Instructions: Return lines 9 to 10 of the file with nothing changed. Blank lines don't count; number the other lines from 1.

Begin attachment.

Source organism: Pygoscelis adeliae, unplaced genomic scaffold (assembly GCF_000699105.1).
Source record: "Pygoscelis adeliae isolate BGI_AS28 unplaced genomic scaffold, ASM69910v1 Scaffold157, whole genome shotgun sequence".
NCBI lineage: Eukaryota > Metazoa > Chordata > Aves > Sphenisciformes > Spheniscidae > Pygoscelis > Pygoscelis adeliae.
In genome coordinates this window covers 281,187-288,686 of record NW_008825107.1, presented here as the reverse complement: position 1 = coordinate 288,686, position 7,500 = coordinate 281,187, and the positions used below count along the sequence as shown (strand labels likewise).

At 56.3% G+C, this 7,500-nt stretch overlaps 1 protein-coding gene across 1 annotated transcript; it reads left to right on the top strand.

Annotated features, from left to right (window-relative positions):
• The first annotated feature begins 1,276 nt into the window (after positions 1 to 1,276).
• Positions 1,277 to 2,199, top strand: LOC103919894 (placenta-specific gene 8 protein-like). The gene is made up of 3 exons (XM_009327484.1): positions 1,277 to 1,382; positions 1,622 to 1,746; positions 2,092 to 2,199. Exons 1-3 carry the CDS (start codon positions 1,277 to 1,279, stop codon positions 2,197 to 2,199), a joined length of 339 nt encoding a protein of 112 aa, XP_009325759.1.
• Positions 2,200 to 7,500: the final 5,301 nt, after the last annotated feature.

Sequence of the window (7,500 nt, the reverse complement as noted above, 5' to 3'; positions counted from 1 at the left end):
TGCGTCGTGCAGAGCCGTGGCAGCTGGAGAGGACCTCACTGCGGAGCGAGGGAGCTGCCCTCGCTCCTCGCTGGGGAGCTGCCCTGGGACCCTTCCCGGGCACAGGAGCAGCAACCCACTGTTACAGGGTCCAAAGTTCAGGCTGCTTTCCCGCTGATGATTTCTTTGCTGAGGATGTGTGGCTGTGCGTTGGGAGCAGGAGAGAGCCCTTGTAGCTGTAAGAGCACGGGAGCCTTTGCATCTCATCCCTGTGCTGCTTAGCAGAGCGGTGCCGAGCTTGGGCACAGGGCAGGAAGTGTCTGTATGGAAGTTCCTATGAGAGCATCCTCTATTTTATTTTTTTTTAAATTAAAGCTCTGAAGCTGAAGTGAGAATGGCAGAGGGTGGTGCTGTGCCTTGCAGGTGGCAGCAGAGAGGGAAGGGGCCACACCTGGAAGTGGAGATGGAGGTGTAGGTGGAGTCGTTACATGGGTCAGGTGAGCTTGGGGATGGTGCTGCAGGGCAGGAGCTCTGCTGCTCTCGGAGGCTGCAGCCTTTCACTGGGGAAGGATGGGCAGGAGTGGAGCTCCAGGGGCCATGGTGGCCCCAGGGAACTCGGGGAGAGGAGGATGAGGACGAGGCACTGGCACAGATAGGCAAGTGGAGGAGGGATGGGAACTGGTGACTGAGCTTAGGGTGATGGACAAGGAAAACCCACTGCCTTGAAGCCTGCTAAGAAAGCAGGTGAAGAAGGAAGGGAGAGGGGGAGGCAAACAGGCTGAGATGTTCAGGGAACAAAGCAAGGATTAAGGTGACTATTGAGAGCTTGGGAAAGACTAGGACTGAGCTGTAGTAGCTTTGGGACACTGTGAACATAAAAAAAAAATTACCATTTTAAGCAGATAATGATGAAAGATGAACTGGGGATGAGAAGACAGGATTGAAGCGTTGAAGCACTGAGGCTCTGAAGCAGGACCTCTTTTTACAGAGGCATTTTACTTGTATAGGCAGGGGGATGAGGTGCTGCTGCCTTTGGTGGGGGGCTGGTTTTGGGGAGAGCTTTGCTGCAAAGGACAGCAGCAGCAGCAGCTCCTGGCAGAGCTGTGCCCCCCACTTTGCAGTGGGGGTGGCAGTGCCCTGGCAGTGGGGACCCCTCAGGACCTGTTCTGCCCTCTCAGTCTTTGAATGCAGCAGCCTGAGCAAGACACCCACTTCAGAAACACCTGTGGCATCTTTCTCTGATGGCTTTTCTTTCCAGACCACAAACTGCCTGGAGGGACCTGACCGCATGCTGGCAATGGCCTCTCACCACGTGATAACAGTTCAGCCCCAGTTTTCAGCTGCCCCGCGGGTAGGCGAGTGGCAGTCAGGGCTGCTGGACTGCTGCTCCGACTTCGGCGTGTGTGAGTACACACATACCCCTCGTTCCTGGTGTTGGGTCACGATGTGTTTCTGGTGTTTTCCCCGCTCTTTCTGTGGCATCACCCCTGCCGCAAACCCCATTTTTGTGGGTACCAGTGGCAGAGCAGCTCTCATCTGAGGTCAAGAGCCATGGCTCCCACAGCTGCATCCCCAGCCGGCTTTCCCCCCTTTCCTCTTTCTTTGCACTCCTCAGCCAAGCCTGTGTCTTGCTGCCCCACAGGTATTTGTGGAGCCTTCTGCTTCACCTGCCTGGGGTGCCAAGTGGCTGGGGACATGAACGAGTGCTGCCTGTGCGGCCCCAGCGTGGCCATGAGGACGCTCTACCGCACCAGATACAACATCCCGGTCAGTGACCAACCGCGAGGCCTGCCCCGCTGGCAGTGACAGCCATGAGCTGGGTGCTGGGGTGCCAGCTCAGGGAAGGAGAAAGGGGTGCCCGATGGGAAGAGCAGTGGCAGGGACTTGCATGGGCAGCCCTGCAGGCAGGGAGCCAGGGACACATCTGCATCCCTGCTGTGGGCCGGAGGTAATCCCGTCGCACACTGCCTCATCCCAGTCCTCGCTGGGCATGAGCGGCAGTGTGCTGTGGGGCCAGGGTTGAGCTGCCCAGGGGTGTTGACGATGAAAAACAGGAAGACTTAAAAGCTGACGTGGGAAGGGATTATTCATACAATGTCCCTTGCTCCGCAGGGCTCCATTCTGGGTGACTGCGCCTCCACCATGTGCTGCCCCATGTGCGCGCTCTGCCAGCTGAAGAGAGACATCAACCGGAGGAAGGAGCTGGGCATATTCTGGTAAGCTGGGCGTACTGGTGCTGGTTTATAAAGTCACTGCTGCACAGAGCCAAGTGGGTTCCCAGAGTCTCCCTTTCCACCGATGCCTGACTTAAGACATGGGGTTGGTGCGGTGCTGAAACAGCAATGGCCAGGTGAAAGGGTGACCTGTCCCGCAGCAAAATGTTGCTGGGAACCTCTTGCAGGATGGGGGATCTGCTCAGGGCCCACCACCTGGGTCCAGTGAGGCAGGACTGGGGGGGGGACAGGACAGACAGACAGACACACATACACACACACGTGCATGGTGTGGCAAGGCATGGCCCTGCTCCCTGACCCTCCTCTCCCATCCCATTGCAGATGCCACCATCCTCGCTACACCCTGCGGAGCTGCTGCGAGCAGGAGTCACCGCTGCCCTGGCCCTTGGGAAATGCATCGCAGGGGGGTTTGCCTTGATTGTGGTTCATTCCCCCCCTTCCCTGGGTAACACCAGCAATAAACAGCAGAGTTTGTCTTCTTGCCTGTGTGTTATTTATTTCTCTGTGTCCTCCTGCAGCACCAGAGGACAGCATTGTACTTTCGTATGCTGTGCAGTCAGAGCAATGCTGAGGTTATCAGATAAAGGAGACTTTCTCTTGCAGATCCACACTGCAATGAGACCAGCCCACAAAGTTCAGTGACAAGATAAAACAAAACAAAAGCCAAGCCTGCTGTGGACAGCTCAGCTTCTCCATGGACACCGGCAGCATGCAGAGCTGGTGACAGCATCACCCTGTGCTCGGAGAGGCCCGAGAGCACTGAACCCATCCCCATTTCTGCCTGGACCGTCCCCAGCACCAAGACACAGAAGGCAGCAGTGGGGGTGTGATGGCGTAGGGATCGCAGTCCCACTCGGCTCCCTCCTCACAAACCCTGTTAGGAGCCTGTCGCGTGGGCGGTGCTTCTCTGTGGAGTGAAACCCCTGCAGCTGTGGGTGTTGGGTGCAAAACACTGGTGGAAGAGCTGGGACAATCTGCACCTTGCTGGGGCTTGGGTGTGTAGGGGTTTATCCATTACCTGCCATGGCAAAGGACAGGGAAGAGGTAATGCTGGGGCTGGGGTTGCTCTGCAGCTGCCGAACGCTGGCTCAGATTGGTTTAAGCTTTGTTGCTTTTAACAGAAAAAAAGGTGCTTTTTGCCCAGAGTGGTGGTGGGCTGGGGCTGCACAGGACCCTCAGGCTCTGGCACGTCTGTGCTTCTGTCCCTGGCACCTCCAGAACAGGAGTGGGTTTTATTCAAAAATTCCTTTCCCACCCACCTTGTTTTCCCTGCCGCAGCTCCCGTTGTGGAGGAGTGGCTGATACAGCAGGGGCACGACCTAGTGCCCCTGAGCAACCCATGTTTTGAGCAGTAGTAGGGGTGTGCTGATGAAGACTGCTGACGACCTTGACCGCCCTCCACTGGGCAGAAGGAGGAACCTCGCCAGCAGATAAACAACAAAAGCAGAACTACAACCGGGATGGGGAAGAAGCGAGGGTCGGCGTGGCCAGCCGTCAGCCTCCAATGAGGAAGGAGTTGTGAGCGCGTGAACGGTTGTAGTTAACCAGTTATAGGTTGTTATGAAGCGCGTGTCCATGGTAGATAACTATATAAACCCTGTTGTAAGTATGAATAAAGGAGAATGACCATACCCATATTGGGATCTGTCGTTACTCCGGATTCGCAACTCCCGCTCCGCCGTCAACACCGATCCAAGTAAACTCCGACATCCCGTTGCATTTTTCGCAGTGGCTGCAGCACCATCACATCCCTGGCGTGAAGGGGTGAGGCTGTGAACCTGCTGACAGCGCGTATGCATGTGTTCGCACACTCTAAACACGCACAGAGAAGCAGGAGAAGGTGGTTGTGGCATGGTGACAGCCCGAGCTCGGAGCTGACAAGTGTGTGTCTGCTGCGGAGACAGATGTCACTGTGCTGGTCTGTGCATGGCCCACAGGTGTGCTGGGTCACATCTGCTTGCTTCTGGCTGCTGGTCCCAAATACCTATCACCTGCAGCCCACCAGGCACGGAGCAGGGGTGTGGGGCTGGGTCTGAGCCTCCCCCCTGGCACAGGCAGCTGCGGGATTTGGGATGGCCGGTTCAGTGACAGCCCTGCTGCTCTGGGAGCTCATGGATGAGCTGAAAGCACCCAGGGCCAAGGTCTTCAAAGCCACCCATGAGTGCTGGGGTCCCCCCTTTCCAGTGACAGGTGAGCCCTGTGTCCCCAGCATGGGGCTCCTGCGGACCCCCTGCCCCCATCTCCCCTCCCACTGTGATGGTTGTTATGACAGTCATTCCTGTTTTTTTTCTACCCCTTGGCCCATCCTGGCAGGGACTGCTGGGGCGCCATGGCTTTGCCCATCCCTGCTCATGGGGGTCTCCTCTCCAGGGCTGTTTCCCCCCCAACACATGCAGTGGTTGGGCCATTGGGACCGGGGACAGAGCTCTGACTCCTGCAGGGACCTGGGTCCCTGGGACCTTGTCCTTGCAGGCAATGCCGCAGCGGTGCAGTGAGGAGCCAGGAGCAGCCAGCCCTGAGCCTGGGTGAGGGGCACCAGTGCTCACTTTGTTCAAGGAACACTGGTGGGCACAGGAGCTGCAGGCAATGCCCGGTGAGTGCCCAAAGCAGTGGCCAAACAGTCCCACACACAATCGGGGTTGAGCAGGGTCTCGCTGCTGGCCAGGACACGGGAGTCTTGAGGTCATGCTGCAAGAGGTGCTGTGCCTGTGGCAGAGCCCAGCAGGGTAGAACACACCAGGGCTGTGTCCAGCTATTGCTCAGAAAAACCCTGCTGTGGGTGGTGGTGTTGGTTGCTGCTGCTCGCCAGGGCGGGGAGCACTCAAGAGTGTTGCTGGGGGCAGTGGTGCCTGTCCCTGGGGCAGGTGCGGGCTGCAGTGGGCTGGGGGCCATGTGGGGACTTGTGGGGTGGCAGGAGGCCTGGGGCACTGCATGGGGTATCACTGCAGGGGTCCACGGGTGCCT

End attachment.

• Positions 2,200 to 7,500: the final 5,301 nt, after the last annotated feature.

Sequence of the window (7,500 nt, the reverse complement as noted above, 5' to 3'; positions counted from 1 at the left end):